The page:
Provide first aid and emergency response at the scene of community events such as 5k and 10k charity runs, weekly Old Timers soccer games, festivals and other sporting events.

Remain in a state of preparedness to assess sprains, strains, dislocated fingers and ACL injuries.

Treat and stabilize patients prior to transport, reporting patients base vital signs to EMS.

How Can I Use My Soft Skills Experience Towards a Professional Nursing Job?

As a recent nursing graduate, you have taken years to develop the hard skills required to pursue a nursing career. Intubation, inserting a catheter, reading an x-ray, inserting a PICC line, suctioning a patient on a ventilator are all hard skills.

Soft skills are your unique characteristics that enable you to be an outstanding nurse. You have likely heard about brilliant doctors that are not well liked by patients because they have a terrible bedside manner. They have all the knowledge and expertise yet are lacking in soft skills to make the patients feel comfortable.

Soft skills are basic personality traits or attributes.  When you can be counted on to maintain an above average attendance record while meeting all performance standards you have a strong work ethic. It is a habit that you will take with you from job to job.

Because soft skills are not as tangible as hard skills job postings for nursing roles may use a variety of keywords to describe each skill.

Top 7 soft skills, with examples of  relevant keywords

  1. communication skills (verbal communication, written documentation, assess, educate)
  2. enthusiasm/attitude (positive, professional, motivated)
  3. teamwork (works well with others, helpful, works co-operatively, collaborates)
  4. interpersonal skills (empathy, friendly, compassionate, supportive, accommodating, enthusiastic, respectful)
  5. problem-solving & analytical skills (decision making, creative thinking, critical thinking)
  6. accountable (decisive, responsible, liable)
  7. leadership (conflict resolution, educating others, mentoring, managing, coaching, supervising)

How to Integrate Soft Skills Naturally Into Job Descriptions

Listing your soft skills may meet keyword matching requirements for applicant tracking software, but it won’t make you stick out. Integrating soft skills into job descriptions naturally is difficult, but your resume is your first, and maybe only, chance to make a great impression.

Most resumes include excellent communication skills. Stand out by demonstrating your abilities by stating that you complete the patient assessment, develop a plan of care, educate the patient on expected outcomes and communicate the information during transfer of patient responsibilities to co-workers.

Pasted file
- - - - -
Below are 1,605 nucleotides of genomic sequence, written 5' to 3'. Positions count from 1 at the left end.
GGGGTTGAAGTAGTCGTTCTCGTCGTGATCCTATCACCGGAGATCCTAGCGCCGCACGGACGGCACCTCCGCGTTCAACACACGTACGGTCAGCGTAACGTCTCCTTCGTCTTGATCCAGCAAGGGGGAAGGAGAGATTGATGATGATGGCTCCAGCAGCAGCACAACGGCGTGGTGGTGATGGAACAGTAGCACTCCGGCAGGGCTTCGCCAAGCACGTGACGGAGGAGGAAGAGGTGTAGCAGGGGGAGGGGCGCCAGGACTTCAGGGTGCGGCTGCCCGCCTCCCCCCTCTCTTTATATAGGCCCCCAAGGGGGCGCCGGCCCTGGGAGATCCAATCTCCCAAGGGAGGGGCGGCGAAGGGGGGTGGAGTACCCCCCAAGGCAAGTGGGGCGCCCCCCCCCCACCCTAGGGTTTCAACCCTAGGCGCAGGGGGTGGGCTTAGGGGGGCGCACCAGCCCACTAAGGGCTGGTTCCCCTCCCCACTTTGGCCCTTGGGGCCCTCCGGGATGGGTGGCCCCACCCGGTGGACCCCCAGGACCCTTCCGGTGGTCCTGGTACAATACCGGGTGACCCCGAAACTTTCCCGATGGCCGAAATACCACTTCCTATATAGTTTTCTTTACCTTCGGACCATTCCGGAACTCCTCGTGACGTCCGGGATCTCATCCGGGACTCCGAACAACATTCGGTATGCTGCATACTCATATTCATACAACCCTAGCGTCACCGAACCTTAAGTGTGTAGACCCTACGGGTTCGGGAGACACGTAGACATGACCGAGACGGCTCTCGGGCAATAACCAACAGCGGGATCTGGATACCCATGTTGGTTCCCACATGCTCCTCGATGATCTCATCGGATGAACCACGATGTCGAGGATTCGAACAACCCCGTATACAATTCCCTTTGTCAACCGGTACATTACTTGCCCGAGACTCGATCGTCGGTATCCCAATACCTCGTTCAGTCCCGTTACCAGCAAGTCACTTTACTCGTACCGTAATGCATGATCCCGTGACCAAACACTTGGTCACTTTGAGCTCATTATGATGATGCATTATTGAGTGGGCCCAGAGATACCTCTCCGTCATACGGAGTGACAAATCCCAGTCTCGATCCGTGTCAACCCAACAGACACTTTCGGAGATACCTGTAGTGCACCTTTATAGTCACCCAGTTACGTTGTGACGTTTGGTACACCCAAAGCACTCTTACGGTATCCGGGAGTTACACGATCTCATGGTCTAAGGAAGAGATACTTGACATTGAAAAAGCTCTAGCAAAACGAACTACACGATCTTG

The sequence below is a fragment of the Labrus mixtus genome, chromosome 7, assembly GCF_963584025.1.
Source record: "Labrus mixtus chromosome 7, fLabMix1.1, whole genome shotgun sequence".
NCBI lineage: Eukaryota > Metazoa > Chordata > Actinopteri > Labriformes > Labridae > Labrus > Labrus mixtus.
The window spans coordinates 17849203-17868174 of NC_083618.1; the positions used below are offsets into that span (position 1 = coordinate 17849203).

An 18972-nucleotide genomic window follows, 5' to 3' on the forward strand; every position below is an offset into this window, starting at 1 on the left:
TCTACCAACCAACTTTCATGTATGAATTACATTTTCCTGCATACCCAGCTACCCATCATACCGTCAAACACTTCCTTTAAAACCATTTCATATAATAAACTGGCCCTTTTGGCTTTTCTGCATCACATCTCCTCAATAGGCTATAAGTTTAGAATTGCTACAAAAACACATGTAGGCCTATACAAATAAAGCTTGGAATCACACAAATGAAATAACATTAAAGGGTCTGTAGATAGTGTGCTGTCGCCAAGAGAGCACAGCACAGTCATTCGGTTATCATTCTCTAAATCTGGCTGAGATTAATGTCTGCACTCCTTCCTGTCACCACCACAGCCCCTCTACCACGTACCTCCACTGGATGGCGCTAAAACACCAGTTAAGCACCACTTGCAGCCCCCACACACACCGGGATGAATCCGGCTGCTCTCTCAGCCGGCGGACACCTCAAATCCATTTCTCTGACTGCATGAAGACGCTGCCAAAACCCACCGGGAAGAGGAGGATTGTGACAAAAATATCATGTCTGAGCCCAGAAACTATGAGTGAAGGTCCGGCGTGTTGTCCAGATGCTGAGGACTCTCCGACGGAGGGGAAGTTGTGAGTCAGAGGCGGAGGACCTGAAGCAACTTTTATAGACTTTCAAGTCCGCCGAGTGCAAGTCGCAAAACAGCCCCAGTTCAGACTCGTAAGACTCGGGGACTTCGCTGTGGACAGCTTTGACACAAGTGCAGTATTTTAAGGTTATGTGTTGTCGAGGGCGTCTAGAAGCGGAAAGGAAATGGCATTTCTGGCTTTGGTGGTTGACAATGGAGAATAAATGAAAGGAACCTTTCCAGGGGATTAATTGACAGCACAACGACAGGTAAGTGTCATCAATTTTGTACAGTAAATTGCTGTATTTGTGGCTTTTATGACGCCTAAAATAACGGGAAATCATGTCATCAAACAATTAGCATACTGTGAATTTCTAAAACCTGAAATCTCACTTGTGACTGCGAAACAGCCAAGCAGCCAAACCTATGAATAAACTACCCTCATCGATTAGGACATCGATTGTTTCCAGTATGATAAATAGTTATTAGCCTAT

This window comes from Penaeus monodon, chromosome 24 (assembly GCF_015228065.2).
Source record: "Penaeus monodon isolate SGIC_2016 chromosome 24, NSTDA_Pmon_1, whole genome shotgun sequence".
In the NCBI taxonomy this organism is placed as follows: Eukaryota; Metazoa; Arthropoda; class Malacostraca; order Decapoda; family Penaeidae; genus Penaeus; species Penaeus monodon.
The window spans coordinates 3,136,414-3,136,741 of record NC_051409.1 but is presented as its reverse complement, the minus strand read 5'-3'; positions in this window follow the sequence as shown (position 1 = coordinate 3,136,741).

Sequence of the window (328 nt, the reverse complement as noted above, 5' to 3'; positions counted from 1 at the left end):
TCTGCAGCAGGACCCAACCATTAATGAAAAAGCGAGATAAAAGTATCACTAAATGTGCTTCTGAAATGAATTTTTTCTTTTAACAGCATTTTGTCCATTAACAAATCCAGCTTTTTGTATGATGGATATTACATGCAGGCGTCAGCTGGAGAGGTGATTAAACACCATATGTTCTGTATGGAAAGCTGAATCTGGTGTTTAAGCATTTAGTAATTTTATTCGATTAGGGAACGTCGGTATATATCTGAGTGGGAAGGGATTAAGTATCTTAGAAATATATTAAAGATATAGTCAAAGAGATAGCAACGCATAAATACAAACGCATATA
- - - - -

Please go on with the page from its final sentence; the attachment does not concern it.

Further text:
Similarly, instead of just saying that you have a great attitude explain that you develop a positive rapport with nursing facility residents by bringing humor to mundane daily support tasks.

Collaborating with a nutritionist, physical therapist and the post-surgery patient’s family to ensure the patient has a full recovery is a great way to incorporate the concept of teamwork.

To validate interpersonal skills, affirm that you formulated positive relationships with palliative care patients and their families by keeping them informed of changes in the patient’s condition, responding empathetically to tough end of life questions and remaining calm and confident during crisis situations.

Depict utilizing problem-solving & critical thinking skills by showing that you can assess and care for patients with increased acuity and multiple chronic illnesses while overcoming staffing shortages.

How Do You Stand Out?

Once you have finalized your resume, ensured the formatting is correct, spelling and grammar are perfect, and you have put in what you hope are the right keywords you are all set. Right?

A great resume should always be accompanied by an outstanding cover letter. The cover letter lets you explain why you are the ideal candidate in more detail.

Your cover letter is your elevator pitch. It must quickly point out two things.

Why YOU (what specific soft/hard skills do you have that will benefit them, and what value can you add to their service) and;

Why THEM (what do you know about their department; their special equipment or divisions)

Need Help?

Writing a professional, personalized and optimized resume is no easy task. That’s why Emergency Resumes is here to help. We have a team of writers who are passionate about crafting top-quality resumes, and we’re damn good at it!

Reach out to us to get your unique, personalized, and keyword optimized resume and get a hard start on your track to success.